At about this time I was given a remarkable opportunity. I received to grant from our National Academy of Sciences and from the Soviet academy to visit the Soviet Union. The visit was such a memorable one, and so many things have changed there that I decided to include here my original report on that visit.
Report on Exchange Visit to the USSR April - June 1973
The purpose of my visit to the Soviet Union was somewhat different from that usually sponsored by the Academy. I went to learn about Soviet research, rather than to pursue a program of my own. As part of plans for a book, or more accurately, a monograph, concerning the interstellar medium, I wanted to learn about Soviet contributions to, and thoughts about, the field. This area of research is one that is progressing in this country at an explosive rate, and I therefore expected that my knowledge of Soviet contributions would be far out of date.
My plans included interviewing as many astronomers interested in problems of the interstellar medium as I could - both the well-known ones and the younger people whom I would not have known. Therefore, I visited several institutes throughout the Soviet Union. I was delighted to be able to bring with me the Bruce Medal of the Astronomical Society of the Pacific that had been awarded the year before to Dr. I.S. Shklovsky of the Institute.
Nan Dieter Conklin adds Shklovsky's name to the list of Bruce Medalists. Left to right: Prof. D.Ya. Martynov (seated, Director of the Sternberg Astronomical Institute), Prof. I.S. Shklovsky, Nan Dieter Conklin(Image courtesy of N.D. Conklin)
My host institution was the Sternberg Astronomical Institute in Moscow, where Dr. S.B. Pikelíner was a constant source of help and friendship. I found, in general, an open and welcoming attitude, and not only from the Russian scientists I already knew. There were, however, some problems: in fact, many of the same ones encountered by my American colleagues in Moscow. Making arrangements to visit with a particular scientist was annoying or worse, despite the fact that the institute was quite open to visitors. Part of the problem certainly arose from the extreme crowding in offices at the institute; in order to work, an astronomer normally stayed at home, and it was therefore necessary to make an appointment well in advance, usually a week. Also, most of the prominent scientists are extraordinarily busy with duties other than research and teaching - editing, committee meetings, oral examinations for graduate students from all over the Soviet Union, and many others of which I am not fully aware. As a result, my hours of fruitful consultation were incredibly limited, despite a growing persistence on my part.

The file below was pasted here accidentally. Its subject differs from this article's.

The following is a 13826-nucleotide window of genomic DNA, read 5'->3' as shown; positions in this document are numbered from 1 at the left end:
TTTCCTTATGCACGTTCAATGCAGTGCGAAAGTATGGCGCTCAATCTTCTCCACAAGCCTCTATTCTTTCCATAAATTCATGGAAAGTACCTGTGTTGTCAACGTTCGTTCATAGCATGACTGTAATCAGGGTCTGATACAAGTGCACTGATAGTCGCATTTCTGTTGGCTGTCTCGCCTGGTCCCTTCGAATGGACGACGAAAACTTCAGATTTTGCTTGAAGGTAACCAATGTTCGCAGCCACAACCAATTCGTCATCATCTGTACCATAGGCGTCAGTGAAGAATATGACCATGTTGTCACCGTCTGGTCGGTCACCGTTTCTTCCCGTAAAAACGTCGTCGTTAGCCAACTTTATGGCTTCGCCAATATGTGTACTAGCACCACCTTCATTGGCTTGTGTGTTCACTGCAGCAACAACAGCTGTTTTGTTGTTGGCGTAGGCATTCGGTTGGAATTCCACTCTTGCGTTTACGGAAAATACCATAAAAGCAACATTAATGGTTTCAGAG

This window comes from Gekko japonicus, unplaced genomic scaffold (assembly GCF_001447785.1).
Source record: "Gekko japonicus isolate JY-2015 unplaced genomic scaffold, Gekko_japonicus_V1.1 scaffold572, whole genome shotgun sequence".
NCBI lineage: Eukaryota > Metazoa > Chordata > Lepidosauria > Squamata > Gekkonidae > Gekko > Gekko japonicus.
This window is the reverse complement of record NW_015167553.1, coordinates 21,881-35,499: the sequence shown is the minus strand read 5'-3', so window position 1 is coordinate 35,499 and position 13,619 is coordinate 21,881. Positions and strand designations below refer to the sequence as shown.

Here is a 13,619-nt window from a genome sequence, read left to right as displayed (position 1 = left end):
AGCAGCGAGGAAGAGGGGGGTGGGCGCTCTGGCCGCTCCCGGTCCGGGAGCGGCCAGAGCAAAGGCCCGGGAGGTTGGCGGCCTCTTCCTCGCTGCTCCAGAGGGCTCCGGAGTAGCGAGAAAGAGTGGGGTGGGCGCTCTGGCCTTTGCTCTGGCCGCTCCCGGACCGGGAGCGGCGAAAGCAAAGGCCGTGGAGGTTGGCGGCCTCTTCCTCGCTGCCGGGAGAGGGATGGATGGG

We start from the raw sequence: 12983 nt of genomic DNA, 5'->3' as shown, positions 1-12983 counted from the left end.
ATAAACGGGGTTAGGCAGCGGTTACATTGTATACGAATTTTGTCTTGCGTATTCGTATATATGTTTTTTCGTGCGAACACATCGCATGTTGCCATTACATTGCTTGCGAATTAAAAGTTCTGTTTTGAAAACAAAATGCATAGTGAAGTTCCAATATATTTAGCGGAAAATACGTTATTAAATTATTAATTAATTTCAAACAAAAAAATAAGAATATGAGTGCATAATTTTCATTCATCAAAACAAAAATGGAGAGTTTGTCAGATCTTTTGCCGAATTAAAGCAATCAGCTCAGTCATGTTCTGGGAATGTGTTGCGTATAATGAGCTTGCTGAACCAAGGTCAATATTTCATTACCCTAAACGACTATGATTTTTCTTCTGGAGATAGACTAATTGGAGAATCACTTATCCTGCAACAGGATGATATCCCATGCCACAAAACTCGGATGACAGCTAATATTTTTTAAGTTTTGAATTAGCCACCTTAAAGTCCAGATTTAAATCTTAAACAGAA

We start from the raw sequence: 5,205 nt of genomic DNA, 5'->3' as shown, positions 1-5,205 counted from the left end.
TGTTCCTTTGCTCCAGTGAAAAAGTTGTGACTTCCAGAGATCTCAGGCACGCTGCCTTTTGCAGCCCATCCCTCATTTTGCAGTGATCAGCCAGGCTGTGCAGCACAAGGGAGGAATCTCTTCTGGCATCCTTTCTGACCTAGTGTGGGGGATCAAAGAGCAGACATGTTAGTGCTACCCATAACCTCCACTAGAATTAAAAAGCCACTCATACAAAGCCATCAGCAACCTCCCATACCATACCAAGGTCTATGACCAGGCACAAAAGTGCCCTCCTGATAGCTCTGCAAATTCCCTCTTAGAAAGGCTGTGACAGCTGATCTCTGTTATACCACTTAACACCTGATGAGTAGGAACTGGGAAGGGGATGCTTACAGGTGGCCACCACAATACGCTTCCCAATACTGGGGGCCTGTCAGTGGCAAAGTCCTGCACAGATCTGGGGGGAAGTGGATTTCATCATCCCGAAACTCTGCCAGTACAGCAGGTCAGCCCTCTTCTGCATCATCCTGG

The content of those hours was also (to be frank) surprisingly uninteresting. With the exception of one man (who is no longer in full-time research) the junior scientists seem to be doing a reasonably competent job without a vision of where their work fits into the larger picture, and with no thought at all of directing their efforts in new directions. (The contrast with staff members and students at Berkeley is beyond description). Unfortunately, the senior scientists are not engaged in a more than peripheral way in the study of the interstellar medium. As with all things in the Soviet Union, there are qualifications to be made to such a flat statement. Dr. Pikelíner, for example, and Dr. Kaplan (from Gorky) have written an article for an American review journal concerning the influence of galactic-scale dynamics on the interstellar gas.